Wicca, Witchcraft and Paganism, for the Novice to the Crone

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   "A difference that makes no difference is not a difference."

   -- Ambassador Spock


It took more than twenty years before I first ran across the notion that Witchcraft and Wicca were not the same thing. I don't remember where I first read it, but I do remember feeling bemused at such an assertion, and assumed the author had failed to do adequate research into the origins of the word "witch". I also assumed I'd heard the last of it. I assumed wrong!


Over the years, I've seen this sentiment turning up more and more, in conversations, in online discussions and websites, and even in published works on Witchcraft. It is often stated with such conviction that one might conclude it is the very least one needs to know on the subject. The author is usually at pains to convey the distinction that Wicca designates a religion, whereas Witchcraft is merely the practice of magic. In recent years, I have come across three further amplifications: The first is that some groups identify themselves as practicing Wicca exclusively, as a religious or spiritual path. As such, they do not hold with the more "debased" practice of Witchcraft or other magic! The second is that some groups claim that Witchcraft predates Wicca (which they apparently believe was invented by Gerald Gardner) and is therefore more "authentic". The third is that only practitioners who are in a lineal descent from Gardner or one of his covens may use the word Wicca to describe their tradition. All others would have to default to the word Witchcraft for their praxis.


Needless to say (or is it?), this so-called "distinction" between Witchcraft and Wicca came as a huge surprise, and a bit of a shock, to those of us who embarked upon this path back in the 1960s and '70s. Although the term Wicca was known (as the origin of the word Witch), it was seldom used. We were Witches, pure and simple. And we practiced Witchcraft, or sometimes "the Craft", or (based on a popular but incorrect etymology) "the Craft of the Wise", or "the Old Religion". But nobody practiced "Wicca". Even Gardnerians called themselves Witches, typically modified by others to Gardnerian Witches. On the rare occasion when the word Wicca did come up, it was used interchangeably with Witchcraft. Most often, it was when someone was trying to dodge the issue. Potential father-in-law: "So what is this weird cult my daughter says you're into?" Boyfriend (blood draining from face): "Uhhhhh..... OH! I think you must mean Wicca? yeah, that's it... Say, how about those Dodgers?"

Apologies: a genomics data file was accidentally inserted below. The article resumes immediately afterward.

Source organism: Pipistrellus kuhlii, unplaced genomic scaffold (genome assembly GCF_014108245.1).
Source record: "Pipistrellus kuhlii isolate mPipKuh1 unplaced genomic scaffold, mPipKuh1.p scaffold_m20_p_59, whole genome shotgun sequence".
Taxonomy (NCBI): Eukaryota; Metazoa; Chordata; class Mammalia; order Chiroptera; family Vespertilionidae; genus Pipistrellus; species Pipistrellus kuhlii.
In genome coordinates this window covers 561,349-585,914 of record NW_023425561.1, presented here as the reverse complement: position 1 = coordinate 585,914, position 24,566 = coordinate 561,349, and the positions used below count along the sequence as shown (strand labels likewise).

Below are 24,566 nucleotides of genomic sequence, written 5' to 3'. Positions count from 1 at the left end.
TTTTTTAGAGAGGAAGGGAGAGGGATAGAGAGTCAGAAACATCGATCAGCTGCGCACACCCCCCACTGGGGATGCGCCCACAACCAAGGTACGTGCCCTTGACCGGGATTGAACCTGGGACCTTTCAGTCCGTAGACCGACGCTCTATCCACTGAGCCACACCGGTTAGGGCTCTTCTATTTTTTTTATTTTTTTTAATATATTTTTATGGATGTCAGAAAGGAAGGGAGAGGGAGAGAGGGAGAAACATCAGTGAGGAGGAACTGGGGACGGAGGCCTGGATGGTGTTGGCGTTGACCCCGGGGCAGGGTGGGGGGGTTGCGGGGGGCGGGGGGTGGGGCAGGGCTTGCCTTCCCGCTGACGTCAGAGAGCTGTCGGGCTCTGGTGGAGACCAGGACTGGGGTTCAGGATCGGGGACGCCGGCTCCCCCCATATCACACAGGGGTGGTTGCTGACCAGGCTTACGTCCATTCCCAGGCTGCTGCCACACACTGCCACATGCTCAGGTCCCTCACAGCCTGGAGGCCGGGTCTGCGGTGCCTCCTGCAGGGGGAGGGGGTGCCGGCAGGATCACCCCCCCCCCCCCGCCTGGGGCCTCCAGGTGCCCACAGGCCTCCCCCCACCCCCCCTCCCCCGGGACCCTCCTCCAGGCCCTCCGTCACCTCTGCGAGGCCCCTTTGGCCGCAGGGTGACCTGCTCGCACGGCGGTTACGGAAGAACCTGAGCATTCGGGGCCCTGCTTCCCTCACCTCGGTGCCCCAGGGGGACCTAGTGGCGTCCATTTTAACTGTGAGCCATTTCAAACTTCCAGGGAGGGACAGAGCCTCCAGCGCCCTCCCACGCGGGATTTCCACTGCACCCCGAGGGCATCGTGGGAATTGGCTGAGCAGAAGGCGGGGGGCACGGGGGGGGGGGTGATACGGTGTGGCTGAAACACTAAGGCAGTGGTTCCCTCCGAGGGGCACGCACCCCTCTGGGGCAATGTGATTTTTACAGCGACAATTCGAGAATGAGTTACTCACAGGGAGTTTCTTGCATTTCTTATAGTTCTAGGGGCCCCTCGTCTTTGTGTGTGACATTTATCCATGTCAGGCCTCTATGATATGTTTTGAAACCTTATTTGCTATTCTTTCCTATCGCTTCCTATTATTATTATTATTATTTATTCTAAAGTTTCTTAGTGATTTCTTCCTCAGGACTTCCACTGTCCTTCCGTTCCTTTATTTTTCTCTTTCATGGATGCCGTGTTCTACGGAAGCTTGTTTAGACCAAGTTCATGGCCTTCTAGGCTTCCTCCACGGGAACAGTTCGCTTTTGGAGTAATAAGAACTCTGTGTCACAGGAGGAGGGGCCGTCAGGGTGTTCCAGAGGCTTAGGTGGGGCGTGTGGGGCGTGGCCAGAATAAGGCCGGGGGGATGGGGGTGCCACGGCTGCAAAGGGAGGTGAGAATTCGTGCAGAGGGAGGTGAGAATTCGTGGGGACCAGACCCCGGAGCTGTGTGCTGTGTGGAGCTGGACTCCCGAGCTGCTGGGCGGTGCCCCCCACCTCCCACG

The attempt to make a distinction between the spiritual, devotional, or celebrational side of our religion, and the more utilitarian use of ritual and ceremony to effect desired changes in our world, would never have occurred to us. One of the principle tenets of Witchcraft is that the spiritual and material sides of life interpenetrate one another and cannot be meaningfully separated. To attempt to do so is to encourage the sort of Neo-Platonic dualism that has bedeviled our Western society for centuries and led to, among other things, the demonizing of sex and the body, and disdain for our environment. In fact, any attempt to separate Wicca from Witchcraft, the religious practice from the magical practice, is not only historically misguided, but politically dangerous. It plays us directly into the hands of our detractors. But I am getting ahead of myself.


The first question to tackle is where this idea came from. It clearly wasn't there in the 1960s. Nor can it be found in the writings of the 1970s. In fact, an unambiguous reference to this idea does not occur until the late1980s! So the first thing to realize is that this notion is of far more recent vintage than most people would believe. Books about Witchcraft (such as Sybil Leek's Diary of a Witch, in which she speaks of Witchcraft as a religion) began to be published frequently from the 1960s onward, yet they used the word Wicca quite sparingly. In fact, the first popular book to use the word Wicca in the title did not appear until 1988! This was Scott Cunningham's Wicca: A Guide for the Solitary Practitioner. Had this title appeared in bookstores in the '60s or '70s, the most likely reaction, even from Witches themselves, would have been "Huh?!" They would have recognized the word, but would have wondered why such an obscure term should have been preferred to a common one. Not coincidentally, Scott Cunningham was among the first writers to claim there is a difference between Wicca and Witchcraft.